The Lord of Feng was indeed the Grand Emperor's father. The period since his moving [to Feng] had been brief, [for] there are few mounds or graves [of the family] at Feng. When Kao-tsu took the throne, he established officials for the worship [of his ancestors], so there were shamans from Ch'in, Chin, Liang, and Ching. 158 For generations the worship of Heaven and Earth has been accompanied by the worship [of these ancestors]. 159 How could [these facts] be untrustworthy? From the foregoing [accounts] we infer that the Han [dynasty] succeeded to the fortunes of Yao; its virtues and the happiness recompensing it are already great. The cutting in two of the snake, 160 the auspicious omens which appeared, 161 the banners and pennons which emphasized [the color] red 162 in harmony with the virtue of fire, 163 were responses which came of their own accord, [thereby showing that Kao-tsu] secured the [dynastic] rule from Heaven.
1. In the second part of this chapter more than half of the material in the HS is not to be found in the SC ch. 7 and 8. It looks as if Pan Ku, when he used the SC for his source, made a practise of condensing that material while preserving its essential features, and then added what important new material he had gathered, especially from the imperial edicts and from memorials to the throne. In the first few pages, the HS is here excerpting its material from SC chap. 7, which gives a fuller account than SC chap. 8; a little later it turns to SC chap. 8. Cf. Mh II, 313ff.
2. The Fukien ed. (1549) follows the SC chap. 8 (Mh II, 378) in reading "Sui Ho" 隨河 instead of "in the train of" 隨. But chap. 7 of the SC, in telling of this event (cf. Mh II, 315) reads "in the train of." Sui Ho was Kao-tsu's Internuncio, not at all a military man; nowhere else is he said to have taken part in any fighting. HS 31: 22b likewise reads "in the train of"; 35: 1b, in recounting this incident has the same meaning. The word H0 in the SC ch. 8 must therefore be an interpolation.
3. These songs were a stratagem on Kao-tsu's part, to induce homesickness in Hsiang Yü's soldiers as well as to deceive him about the extent of the rebellion against him.
4. The HS is following the account in the SC chap. 8; but the SC says "killed" instead of "beheaded" (cf. Mh II, 379). Hsiang Yü committed suicide after being wounded more than ten times and being cornered; then Wang Yi, a cavalryman, cut off his head, and there was a fight among some of Kao-tsu's generals and soldiers over his body and the reward for it. Cf. Mh II, 320. For the splendid account of his final stand, parting speeches, and death, cf. Mh II, 316-320, also HS ch. 31; Glossary, sub Hsiang Chi.
5. Hsiang Yü had been made a Duke of Lu (cf. 1A: 13b) and had spent some time there (cf. 1A: 33a).
6. Lit. "of the world" 天下, indicating that he was now master of the then known world, China.
7. This curious statement, worthy of a Confucian historian, is taken from SC 7: 33a. Cf. Mh II, 321; HS 88: 3a.
8. Wang Hsien-ch'ien (1842-1918) says that, since the SC and chap. 31 of the HS add 號 "with the title of" at this point, the word should be in the text here too.
9. Reading 喪 with the official ed. (1739) instead of the present 葬. The two words here seem practically interchangeable.
10. Hsiang Po was the person who defended Kao-tsu when he was in danger of assassination at Hung-men. Cf. 1A: 22.These four marquises were: Liu Chan (Hsiang Po), Marquis of She-yang; Liu T'o, Marquis of P'ing-kao; Liu Hsiang, Marquis of T'ao-an; the fourth is not listed in HS chap. 18, (p. 10b, 33a, and 58a, which furnish the preceding three names) nor elsewhere; the SC merely gives his name as the Marquis of Hsüan-wu 玄武; cf. Mh II, 322. The granting of the imperial surname, Liu, was an especial honor.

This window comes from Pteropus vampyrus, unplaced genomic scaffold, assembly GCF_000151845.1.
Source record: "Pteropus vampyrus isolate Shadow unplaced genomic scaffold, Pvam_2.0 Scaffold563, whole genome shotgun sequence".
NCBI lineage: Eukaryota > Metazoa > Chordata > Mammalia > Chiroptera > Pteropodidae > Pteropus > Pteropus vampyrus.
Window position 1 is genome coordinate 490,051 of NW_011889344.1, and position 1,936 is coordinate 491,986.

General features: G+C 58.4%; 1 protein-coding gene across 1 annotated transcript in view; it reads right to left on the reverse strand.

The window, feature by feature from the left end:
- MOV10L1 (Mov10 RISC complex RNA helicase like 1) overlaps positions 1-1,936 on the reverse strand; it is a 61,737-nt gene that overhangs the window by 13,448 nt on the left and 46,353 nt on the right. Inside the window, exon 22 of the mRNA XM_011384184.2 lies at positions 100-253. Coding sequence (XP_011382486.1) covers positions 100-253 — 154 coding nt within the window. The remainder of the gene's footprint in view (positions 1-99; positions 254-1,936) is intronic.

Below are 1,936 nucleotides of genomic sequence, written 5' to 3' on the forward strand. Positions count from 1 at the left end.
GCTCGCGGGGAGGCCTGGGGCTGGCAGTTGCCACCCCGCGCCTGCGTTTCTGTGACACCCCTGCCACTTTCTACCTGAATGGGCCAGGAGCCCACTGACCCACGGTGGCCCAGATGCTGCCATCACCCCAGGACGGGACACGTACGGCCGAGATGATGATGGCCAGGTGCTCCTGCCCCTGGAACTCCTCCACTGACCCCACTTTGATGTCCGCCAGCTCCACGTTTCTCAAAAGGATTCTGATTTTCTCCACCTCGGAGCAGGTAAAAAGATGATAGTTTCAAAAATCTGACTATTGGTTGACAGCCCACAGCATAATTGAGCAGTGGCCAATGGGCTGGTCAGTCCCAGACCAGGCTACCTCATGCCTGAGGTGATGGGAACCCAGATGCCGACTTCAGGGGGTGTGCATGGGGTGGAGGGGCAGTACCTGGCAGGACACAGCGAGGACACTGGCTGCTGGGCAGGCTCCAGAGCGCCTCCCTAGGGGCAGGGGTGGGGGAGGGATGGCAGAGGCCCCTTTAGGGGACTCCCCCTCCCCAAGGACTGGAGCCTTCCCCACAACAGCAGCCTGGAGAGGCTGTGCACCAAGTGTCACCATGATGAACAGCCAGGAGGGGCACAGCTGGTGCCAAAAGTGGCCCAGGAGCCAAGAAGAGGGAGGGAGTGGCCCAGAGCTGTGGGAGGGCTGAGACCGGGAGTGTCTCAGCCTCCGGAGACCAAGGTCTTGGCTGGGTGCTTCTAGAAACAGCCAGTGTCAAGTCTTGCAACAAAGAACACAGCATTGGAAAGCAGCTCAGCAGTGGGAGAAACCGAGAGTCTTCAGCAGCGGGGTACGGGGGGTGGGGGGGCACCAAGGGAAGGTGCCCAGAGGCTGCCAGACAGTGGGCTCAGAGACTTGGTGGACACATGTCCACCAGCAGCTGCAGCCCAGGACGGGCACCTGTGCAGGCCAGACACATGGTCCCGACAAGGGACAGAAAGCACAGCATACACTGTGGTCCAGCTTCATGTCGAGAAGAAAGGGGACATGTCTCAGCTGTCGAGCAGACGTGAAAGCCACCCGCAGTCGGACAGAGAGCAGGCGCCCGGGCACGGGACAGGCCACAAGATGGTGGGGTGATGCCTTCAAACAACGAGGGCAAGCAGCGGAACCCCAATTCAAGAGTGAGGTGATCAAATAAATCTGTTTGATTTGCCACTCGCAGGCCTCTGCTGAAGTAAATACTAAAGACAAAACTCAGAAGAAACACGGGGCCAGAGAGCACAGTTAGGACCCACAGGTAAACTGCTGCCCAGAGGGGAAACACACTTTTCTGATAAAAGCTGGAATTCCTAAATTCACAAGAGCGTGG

11. Kao-tsu was uncertain of the loyalty of Han Hsin.
12. Wang Nien-sun explains that 與 is here a meaningless auxiliary word. Cf. 4: 19b.
13. 昧死再拜. In the time of the Ch'in dynasty the phrase 昧犯死罪 "blindly risking the commission of a crime worthy of capital punishment" (cf. Mh II, 126) was used in a memorial to the emperor. Chou Shou-ch'ang tells that the former Han dynasty followed the Ch'in customs, so continued the use of this phrase, merely altering its words slightly, as in the text. When Wang Mang came to the throne, he loved to follow ancient practises, so he had officials use the phrase 稽首, "I bow my head to the earth," which is found in the Book of History. His courtiers however thought this phrase was not sufficiently humble, so wrote 稽首再拜. "I bow my head to the earth, making repeated obeisances," (found in Mencius V, II, vii, 4; Legge, p. 386.) Liu Chao (fl. first half of the vi. cent A.D.) in his comment on chap. 11 of the HHS, quotes a memorial of Ts'ai Yung (133-192), written when he was on frontier duty, which begins, "Your servant Yung, bowing his head to the earth and making repeated obeisances, memorializes Your Majesty the Emperor " 臣邕稽首再拜上書皇帝陛下and ends, "Your servant, knocking his head on the earth as one who is worthy of capital punishment, bowing his head to the earth and making repeated obeisances, brings [this matter] to your hearing 臣頓首死罪稽首再拜以聞." Thus the Later Han dynasty combined the phraseology introduced by Wang Mang with that used earlier.The memorial in the text uses all the stock phraseology of address to an emperor except the word, "Emperor." This memorial is not in the SC, altho Kao-tsu's reply is quoted there; the mention of the names of the kings presenting it leads us to think that it is genuine.
14. Lit. "the steps below [the throne of] the great king." The Emperor is often addressed as 陛下, which phrase is equivalent to the European "Your Majesty," but is much more humble.